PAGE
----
It’s terrible being a teen on Halloween. You aren’t supposed to trick or treat, while the little kids can, and you can’t just buy big bags of candy under the premise of passing it out to little children, while adults can.
So, teens have had to find a new way to celebrate Halloween. These days, we celebrate by pulling pranks. And if you’re not the prankster, you’re the victim. Which means most people simply don’t appreciate the entertainment value of these pranks. Recently, however, pranks seem to have gone from hilarious and good-humored to stupid and pointless.
Forking a Lawn
For those of you who don’t know, forking a lawn is exactly that: placing thousands of plastic forks in someone’s lawn. But if you think about this, you can see that this isn’t too high on the scale of the best pranks.
First of all, forking a lawn is the number three cause of global warming, right behind deforestation for paper production to use for homework and the noise emissions of high school pep assemblies. You’re wasting a bunch of non-decomposable forks, and you’re killing some grass.
Secondly, you’re actually helping out the victim of the prank. Apparently, it’s important to aerate a lawn, and the prongs of the forks do just that.
Finally, forking takes a lot of time. Not only do you have to push in each fork, but you also have to make sure that the bigger forks are placed in the center of the lawn, as per good table setting guidelines.
TP’ing A Tree
Covering a tree in toilet paper is also not a great prank, especially on Halloween. On Halloween, toilet paper can be confused for a very poorly made ghost decoration. Or, it might be confused for a badly made spider web decoration. Heck, with the size of the holes in Halloween masks nowadays, your toilet paper masterpiece could even be mistaken for an albino weeping willow.
Plus, it’s just generally bad to TP a tree, because toilet paper is known to attract grizzly bears. Just look to the Charmin’ Ultra commercials. Do you really want to attract these dangerous predators to your community? Furthermore, do you really want them to be encouraged to leave their feces? Probably not.
Covering a Car
Any car parked on the street on Halloween is in a perilous position. Oftentimes, teens decide to cover it in kitchen supplies, such as cellophane wrap and peanut butter. And yet again, we can clearly see why this isn’t a good idea.
The first concern is E. coli contamination. Nuts can often carry this bacteria, and it’s often very hard to treat cars for it. Usually, they have to stay for extended periods at the mechanics until they’ve been cured with antibiotics.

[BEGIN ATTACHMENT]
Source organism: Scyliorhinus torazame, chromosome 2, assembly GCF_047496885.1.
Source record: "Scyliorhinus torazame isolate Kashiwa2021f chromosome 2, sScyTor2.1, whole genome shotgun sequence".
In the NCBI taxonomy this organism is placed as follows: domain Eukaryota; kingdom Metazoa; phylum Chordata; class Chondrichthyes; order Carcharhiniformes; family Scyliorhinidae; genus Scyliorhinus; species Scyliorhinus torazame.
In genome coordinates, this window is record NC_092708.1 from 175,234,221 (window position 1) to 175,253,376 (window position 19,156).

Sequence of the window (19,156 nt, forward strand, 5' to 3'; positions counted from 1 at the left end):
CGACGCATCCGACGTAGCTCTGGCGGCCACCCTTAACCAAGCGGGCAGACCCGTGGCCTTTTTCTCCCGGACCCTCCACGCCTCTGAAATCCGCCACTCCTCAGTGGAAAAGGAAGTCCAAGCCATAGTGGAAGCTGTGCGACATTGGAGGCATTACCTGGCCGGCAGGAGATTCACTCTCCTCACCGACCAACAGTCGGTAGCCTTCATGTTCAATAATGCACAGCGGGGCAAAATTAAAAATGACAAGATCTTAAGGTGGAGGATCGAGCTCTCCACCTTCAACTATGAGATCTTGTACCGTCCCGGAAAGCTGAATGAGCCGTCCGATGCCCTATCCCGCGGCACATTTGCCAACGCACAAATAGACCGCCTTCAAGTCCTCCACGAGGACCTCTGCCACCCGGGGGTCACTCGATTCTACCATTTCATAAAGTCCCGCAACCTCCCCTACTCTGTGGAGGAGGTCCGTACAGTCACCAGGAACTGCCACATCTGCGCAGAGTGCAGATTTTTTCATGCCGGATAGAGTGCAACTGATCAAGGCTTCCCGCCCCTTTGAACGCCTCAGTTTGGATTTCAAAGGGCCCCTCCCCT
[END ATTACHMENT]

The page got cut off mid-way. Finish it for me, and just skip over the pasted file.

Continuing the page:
Secondly, you’ve got to worry about peanut allergies. It’d be terrible for someone walking down the sidewalk to suddenly swell up and break into hives as they passed the car. While teens have brilliantly started adding cellophane wrap to prevent people near the car from contacting any peanut butter, with today’s severe allergies the only way to be safe is to use sheets of lead. And let’s face it, at that point the prank becomes way too expensive to pull off.
Now, if anyone else read the above descriptions of pranks, he/she might think, “Gee, maybe I won’t use those pranks this year. There have got to be better, less harmful pranks.” However, since mostly teens read this blog, a majority of you are probably thinking things along the lines of, “Oh, peanut butter on a car! I’d forgotten about that prank. Halloween is going to be AWESOME.”
So, the most convincing form of action would be to offer you better, funnier, substitute pranks.
Trick or Treat for Real
If you’re really focused on getting candy, and giving people a little excitement on Halloween, then here’s what you need to do: take an old, too-small costume and sew/glue some small shoes to the bottom of the feet. Then, wear all black clothing and sew/glue/tape the costume to your front, starting right under your chin.
Next, just find some dark doorsteps and get on your knees. If you wear enough makeup, people will think you’re a toddler right up until the moment you stand up with your “feet” now dangling above the ground (after collecting candy, of course). At that point, it’s a good time to make some witty comment and run away, such as “Wow, kids grow up fast these days,” or “I wondered what the effects of all that radiation exposure would be.”
TP a Person
Generally, you should always avoid young children and their overprotective parents, many of whom carry pepper spray, heavy flashlights, or tactical nuclear weapons to defend against the riffraff like you. However, if you see another teen that you know, this is a terrific prank.
Rather than TP’ing a tree, stand with the person between your friend and you, separated by ten feet. Then quickly throw the toilet paper back and forth, wrapping the person. Sure, this prank may not have a lasting impact, but think about it: how many roaming teens have ever worried about being TP’ed? Exactly.
Halloween pranks may be a tradition, but just remember: he who laughs last, laughs best. I have absolutely no idea what that means, but, aside from the fact that it perpetuates gender stereotypes (“he”), it seemed like a fitting quote to end with.
In all seriousness, remember that it’s wise to only prank your closest friends, any nearby family, or Joe Biden, because judging from the VP debates, he has a great sense of humor. Otherwise, you might end up in court on 2 counts of impersonating a floating toddler dressed as a skeleton.
If your focus is less on teen activities, and more on getting that holy substance known as candy, then you’ll definitely want to check out, “3 Ways Teens Can Get Candy on Halloween,” published this time last year.